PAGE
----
ILLINOIS APPELLATE COURT FOURTH DISTRICT JUDGMENT AFFIRMED.
OPINION FILED MAY 21, 1979.
THE PEOPLE OF THE STATE OF ILLINOIS, PLAINTIFF-APPELLEE,
DENNIS L. ELLIS, DEFENDANT-APPELLANT.
APPEAL from the Circuit Court of Champaign County; the Hon.
WILBUR A. FLESSNER, Judge, presiding.
MR. PRESIDING JUSTICE REARDON DELIVERED THE OPINION OF THE COURT:
The defendant, Dennis Ellis, was charged by uniform citation and complaint on March 14, 1978, with driving while his license or permit was suspended or revoked in violation of section 6-303 of the Illinois driver licensing law (Ill. Rev. Stat. 1977, ch. 95 1/2, par. 6-303). Following a jury trial, defendant was found guilty and subsequently sentenced to 1 year of probation. On appeal, defendant contends that the trial court erred in refusing to give his tendered instructions concerning driving with a restricted permit.
At trial, the State introduced testimony by a State police officer that defendant was driving an automobile which was involved in an automobile accident on March 14, 1978. The State, thereafter, introduced a certification from the Secretary of State that defendant possessed no valid driver's license on that date, and that on January 7, 1976, notification of the revocation of his license, effective January 16, 1976, had been sent to the defendant on Cory Street in Tolono, Illinois. Following the introduction of this evidence, the State rested.
The defendant then introduced a document from the Secretary of State's office showing that after his license was revoked on January 16, 1976, he was issued a restricted driving permit on January 30, 1976, and on May 12, 1976. The defendant contends that this evidence was sufficient to raise a question as to whether he was driving under a restricted driving permit on March 14, 1978, which, if so, would exempt him from the sanctions of the statute. Accordingly, defendant maintains that the court erred in refusing his tendered instructions which would have told the jury that if they found he was driving under a restricted driving permit on March 18, 1978, he was not guilty of the crime of driving with a revoked license, and that the State had to prove he did not have such a permit. In arguing essentially that the State had the specific burden of proving that he did not possess a valid restricted driving permit on March 14, 1978, defendant relies by analogy upon Mullaney v. Wilbur (1975), 421 U.S. 684, 44 L.Ed.2d 508, 95 S.Ct. 1881, where the court held that the due process clause requires the prosecution to prove beyond a reasonable doubt the absence of the heat of passion on sudden provocation when the issue is properly presented in a homicide case. Mullaney, however, does not address the precise question of statutory interpretation presented here.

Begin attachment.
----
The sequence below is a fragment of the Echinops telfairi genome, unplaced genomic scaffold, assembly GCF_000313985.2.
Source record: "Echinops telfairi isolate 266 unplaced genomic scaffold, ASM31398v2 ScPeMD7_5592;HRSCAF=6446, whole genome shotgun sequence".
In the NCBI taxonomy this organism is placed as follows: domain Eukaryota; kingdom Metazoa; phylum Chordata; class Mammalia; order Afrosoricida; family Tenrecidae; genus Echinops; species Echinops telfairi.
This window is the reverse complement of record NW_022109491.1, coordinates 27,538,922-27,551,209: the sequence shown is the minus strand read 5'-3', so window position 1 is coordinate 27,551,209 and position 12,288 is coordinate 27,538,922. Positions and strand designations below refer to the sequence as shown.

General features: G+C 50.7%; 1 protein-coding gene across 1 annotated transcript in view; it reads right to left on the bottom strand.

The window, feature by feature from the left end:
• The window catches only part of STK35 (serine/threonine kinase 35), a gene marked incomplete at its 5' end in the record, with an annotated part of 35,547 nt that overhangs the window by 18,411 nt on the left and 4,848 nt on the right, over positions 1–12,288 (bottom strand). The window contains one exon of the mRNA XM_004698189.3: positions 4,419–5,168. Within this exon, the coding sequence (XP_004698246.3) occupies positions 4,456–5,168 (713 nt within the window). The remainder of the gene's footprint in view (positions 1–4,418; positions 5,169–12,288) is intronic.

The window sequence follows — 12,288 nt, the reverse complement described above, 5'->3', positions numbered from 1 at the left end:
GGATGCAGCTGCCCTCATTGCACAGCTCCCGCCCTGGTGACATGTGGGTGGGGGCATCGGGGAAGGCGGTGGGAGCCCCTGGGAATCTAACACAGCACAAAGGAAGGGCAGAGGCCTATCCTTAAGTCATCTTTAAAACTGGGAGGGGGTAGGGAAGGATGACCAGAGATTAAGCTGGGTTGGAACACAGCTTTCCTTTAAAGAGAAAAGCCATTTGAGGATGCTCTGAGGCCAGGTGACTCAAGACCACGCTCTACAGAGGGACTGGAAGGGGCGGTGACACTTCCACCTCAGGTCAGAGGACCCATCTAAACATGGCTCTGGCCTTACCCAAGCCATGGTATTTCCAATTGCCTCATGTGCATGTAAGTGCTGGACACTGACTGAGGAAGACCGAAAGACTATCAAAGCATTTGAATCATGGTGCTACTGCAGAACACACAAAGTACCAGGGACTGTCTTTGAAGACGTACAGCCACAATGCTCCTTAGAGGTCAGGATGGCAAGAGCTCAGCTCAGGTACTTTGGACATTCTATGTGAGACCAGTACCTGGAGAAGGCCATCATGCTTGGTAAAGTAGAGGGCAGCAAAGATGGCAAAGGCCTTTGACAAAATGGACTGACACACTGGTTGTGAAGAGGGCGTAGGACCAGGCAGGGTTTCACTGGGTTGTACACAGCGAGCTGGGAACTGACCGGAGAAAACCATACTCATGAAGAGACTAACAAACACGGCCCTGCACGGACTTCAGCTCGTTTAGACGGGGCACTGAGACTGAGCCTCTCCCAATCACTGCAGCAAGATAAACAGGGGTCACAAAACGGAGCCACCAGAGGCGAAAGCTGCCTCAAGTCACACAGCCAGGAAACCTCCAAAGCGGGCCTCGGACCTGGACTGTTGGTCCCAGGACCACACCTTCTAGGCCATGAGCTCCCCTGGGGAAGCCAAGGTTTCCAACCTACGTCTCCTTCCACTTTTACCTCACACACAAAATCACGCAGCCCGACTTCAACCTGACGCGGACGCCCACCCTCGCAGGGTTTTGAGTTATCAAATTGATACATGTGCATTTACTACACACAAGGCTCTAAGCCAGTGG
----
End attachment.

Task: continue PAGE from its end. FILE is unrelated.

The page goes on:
Section 6-303(a) provides:
"Any person who drives a motor vehicle on any highway of this State at a time when his drivers license or permit or privilege so to do or his privilege to obtain a license or permit under this Act is revoked or suspended as provided by this Act or any other Act, except as may be allowed by a restricted driving permit issued under this Act, shall be guilty of a Class A misdemeanor and shall be imprisoned for not less than 7 days." Ill. Rev. Stat. 1977, ch. 95 1/2, par. 6-303(a).
1, 2 The general rule in Illinois is that where an act is made a crime and there are exceptions embraced in the enacting clause creating the offense which affect the description of that offense, the State must allege and prove that the accused does not come within the exception. In other words, where the exception is descriptive of the offense it must be negatived in order to charge the accused with the offense. On the other hand, if the exception rather than being a part of the description of the offense, merely withdraws certain acts or persons from the operation of the statute, it need not be negatived, and its position in the act, whether in the same section or another part of the act, is of no consequence. Such exceptions are generally matters of defense. (People v. Handzik (1951), 410 Ill. 295, 306, 102 N.E.2d 340, cert. denied (1952), 343 U.S. 927, 96 L.Ed. 1337, 72 S.Ct. 760; People v. Green (1935), 362 Ill. 171, 175-76, 199 N.E. 278; People ex rel. Courtney v. Prystalski (1934), 358 Ill. 198, 203-04, 192 N.E. 908.) In the instant case, the exception merely withdraws persons with restricted driving permits from the operation of the statute and in no sense is descriptive of the offense.
Furthermore, after careful examination of the record, we find no evidence that defendant possessed a restricted driving permit on March 14, 1978. Defendant's exhibits Nos. 1 and 2 reflect that the restricted permit issued on January 30, 1976, had terminated on January 30, 1977, and that the permit issued on May 12, 1976, terminated on February 16, 1977. It is quite clear that defendant's last restricted permit terminated more than one year before March 14, 1978. We note that under section 6-205(c) of the statute (Ill. Rev. Stat. 1975, ch. 95 1/2, par. 6-205(c)) a restricted driving permit may be issued only for a maximum period of one year. It is well established that before an instruction may be given, it must be supported by some evidence. (People v. Thomas (1977), 49 Ill. App.3d 961, 973, 364 N.E.2d 641.) Absent any evidence that defendant possessed a valid restricted driving permit on March 14, 1978, the trial court properly refused to give any of defendant's tendered instructions.
For the foregoing reasons, the judgment of the circuit court is affirmed.
MILLS and CRAVEN, JJ., concur.
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